We are at war with a virus”. “We are at war with an invisible enemy”. These are some of the metaphors used by world leaders to describe the Covid-19 pandemic.
But the battle against the surge in coronavirus cases has elicited another ‘war’ that now lurks in the shadows: Plastic pollution. The increased use of personal protective equipment (PPEs) poses an unprecedented challenge to ocean health. But are we ready to battle the new marine pollution?
Amid the worsening public health crisis, major economies are grappling with huge losses resulting from lockdown, movement restrictions and curfews.
Kenya recorded its first case of Covid-19 in March. Not surprisingly, in April, the government made the wearing of masks in public mandatory. Further, the World Health Organization (WHO) has indicated that Covid-19 is here to stay — meaning PPEs will be part of our day-to-day consumables.
PPEs, such as face masks, hand sanitisers, protective clothing for medical personnel and gloves are mostly made of or packaged in plastic material. Further, thanks to the highly infectious rate of coronavirus, most are strictly single-use items.
And with the heightened fears of infection, recycling of PPE waste is not an option. Littering and illegal dumping is, therefore, likely to increase accumulation of plastics in the environment, more so since most counties do not have proper waste management strategies.
The use of PPEs may water down the gains of the September 2017 ban on plastic bags and the June 5 one on single-use plastic bottles in parks and beaches. With the social distancing and stay-at-home directives, garbage collectors are reluctant to enter homes, causing dumping near residences, away from landfills, with environmental and health risks to residents.
It’s projected that, by 2050, there will be more plastics than fish in oceans with the United Nations saying, 13 million tonnes of plastic is dumped in the sea yearly, which is likely to get worse during and after the Covid-19 pandemic.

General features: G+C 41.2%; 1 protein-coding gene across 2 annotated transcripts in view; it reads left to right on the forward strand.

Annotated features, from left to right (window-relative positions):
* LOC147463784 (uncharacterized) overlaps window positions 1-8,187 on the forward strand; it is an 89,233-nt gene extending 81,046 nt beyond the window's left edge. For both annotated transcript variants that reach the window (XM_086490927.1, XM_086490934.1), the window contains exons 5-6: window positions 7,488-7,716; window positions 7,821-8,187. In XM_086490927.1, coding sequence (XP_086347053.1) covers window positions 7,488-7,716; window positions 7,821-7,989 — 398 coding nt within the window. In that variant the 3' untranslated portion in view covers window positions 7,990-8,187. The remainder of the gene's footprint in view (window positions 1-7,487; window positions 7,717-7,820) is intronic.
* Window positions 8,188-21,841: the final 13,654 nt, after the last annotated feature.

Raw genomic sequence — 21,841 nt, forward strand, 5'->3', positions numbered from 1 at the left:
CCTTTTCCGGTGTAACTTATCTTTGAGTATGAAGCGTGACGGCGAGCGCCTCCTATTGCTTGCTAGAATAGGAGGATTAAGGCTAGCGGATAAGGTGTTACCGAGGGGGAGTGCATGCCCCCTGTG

The 2019 census shows the country has a population of 47.6 million. If half of the people wore disposable masks every day — without taking into consideration medical practitioners, who use more than one daily — 23.8 million of the PPEs would be used every day, or 714 monthly. If only one per cent of these are not correctly disposed of, 7.14 million of them could end up on land every month and a bigger proportion in rivers, lakes and the ocean, mainly through water runoff.
If a mask weighs four grammes, according to the World Wildlife Fund (WWF) report, this translates to 28.6 tonnes of plastic dumped in the environment in a month. And that is from masks alone! That poses a big threat to aquatic organisms and, ultimately, the Blue Economy.
Improper disposal of PPE waste will most likely clog drainage systems, leading to flooding during the rainy season. In the ocean, plastics can get into ship propellers during navigation, leading to ship damage and triggering constant repairs, with huge economic losses.
Plastics in the aquatic environment may be mistaken for food and ingested by marine organisms, killing them. They can also entangle aquatic organisms to death.
Besides, plastics degrade critical habitats such as mangroves and coral reefs, which act as a breeding ground for fish, negatively affecting the fisheries sector. They may also lead to loss of aesthetic value of our beaches and water bodies, rendering tourist destinations less attractive.
WASTE IN OCEANS
But one thing is for sure: With the ‘new normal’ during and after the pandemic, the quantity and variety of waste in oceans will change tremendously.
First, the authorities should conduct public awareness campaigns on the extent and effects of improper disposal of masks. This would instil a sense of responsibility in individuals, of curbing littering and illegal dumping of masks.
Secondly, counties should ensure segregation of waste at source with designated specified PPE waste collection points. Garbage collectors would be equipped with the necessary protective equipment, such as gloves, to motivate the collection of the PPE type of waste and local manufacturers motivated to produce affordable quality reusable masks.
Thirdly, a multisectoral approach is critical to curbing the PPE pollution problem. Data collection on the extent of the spread of PPE pollution is vital for targeted waste reduction.
Lastly, a lasting solution is individual behaviour change from littering and illegal dumping to better waste disposal strategies.
Mr Atuga is a research scientist at Kenya Marine and Fisheries Research Institute. [email protected] @1Papelo